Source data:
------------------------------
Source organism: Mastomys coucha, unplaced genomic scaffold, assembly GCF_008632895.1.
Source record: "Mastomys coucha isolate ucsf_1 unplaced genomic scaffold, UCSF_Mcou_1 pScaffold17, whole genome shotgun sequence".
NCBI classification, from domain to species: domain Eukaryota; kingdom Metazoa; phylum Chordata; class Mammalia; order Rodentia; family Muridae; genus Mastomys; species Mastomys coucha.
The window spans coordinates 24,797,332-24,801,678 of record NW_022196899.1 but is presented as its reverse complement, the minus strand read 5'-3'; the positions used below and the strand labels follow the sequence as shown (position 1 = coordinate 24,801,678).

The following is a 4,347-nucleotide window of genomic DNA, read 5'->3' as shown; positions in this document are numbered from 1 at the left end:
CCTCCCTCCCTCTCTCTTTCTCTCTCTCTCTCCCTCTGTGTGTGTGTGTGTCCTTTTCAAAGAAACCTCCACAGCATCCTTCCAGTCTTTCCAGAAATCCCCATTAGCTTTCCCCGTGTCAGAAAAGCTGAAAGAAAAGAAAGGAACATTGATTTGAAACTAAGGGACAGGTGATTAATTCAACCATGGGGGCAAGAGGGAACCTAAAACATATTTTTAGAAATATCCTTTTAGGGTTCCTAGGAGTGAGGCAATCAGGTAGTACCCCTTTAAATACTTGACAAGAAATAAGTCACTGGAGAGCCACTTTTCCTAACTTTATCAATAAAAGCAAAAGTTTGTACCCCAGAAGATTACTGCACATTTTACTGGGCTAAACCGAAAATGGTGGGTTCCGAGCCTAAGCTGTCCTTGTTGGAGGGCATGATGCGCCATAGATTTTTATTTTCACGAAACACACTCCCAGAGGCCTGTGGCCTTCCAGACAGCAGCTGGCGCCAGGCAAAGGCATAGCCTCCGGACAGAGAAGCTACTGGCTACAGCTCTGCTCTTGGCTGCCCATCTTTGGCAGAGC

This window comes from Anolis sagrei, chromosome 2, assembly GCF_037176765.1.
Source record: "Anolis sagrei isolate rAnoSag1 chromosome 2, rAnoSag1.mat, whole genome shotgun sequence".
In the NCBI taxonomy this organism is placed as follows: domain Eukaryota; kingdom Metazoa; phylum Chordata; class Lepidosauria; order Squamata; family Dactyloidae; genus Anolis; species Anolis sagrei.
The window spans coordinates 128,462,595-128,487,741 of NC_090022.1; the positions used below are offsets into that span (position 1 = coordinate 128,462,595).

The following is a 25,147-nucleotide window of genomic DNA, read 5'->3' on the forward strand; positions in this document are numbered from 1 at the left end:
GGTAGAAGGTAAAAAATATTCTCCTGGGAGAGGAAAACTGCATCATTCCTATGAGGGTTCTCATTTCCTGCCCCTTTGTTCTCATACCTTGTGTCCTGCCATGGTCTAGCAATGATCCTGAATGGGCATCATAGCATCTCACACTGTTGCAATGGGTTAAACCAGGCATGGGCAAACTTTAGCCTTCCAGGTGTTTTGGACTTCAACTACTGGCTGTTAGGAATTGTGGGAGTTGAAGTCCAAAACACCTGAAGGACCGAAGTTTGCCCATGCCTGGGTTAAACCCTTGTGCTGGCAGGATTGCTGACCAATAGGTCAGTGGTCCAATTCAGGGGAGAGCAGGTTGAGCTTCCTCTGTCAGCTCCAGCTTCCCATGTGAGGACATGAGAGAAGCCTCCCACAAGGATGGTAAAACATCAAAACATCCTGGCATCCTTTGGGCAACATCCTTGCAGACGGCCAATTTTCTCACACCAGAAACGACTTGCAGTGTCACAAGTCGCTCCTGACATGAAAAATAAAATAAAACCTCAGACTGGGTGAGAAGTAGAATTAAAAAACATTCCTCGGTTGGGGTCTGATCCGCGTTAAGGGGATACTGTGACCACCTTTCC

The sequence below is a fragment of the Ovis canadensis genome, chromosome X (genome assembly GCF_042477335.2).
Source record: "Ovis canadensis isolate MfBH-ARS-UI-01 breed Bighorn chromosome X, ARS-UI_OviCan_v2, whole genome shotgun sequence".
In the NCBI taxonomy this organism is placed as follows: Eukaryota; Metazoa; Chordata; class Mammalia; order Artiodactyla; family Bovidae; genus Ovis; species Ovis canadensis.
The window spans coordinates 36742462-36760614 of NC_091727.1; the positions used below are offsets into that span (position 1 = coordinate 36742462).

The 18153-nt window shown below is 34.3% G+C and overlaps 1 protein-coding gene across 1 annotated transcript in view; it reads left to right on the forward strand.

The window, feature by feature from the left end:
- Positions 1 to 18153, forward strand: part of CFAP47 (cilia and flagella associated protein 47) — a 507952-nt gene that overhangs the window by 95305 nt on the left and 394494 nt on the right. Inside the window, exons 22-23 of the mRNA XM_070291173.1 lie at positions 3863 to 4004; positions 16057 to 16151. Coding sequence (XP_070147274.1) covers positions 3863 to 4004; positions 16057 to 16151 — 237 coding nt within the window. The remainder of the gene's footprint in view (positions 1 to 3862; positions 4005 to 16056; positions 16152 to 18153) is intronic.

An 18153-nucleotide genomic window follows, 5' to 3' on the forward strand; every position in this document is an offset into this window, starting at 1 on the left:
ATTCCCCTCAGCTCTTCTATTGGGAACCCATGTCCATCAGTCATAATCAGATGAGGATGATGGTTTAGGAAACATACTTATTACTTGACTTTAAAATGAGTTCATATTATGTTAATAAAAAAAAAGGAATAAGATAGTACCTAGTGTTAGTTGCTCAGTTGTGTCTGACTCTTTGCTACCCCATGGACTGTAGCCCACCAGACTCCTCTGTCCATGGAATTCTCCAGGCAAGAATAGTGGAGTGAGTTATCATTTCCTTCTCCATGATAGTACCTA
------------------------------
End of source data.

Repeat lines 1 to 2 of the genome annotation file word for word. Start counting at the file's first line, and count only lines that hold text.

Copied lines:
Source organism: Mastomys coucha, unplaced genomic scaffold, assembly GCF_008632895.1.
Source record: "Mastomys coucha isolate ucsf_1 unplaced genomic scaffold, UCSF_Mcou_1 pScaffold17, whole genome shotgun sequence".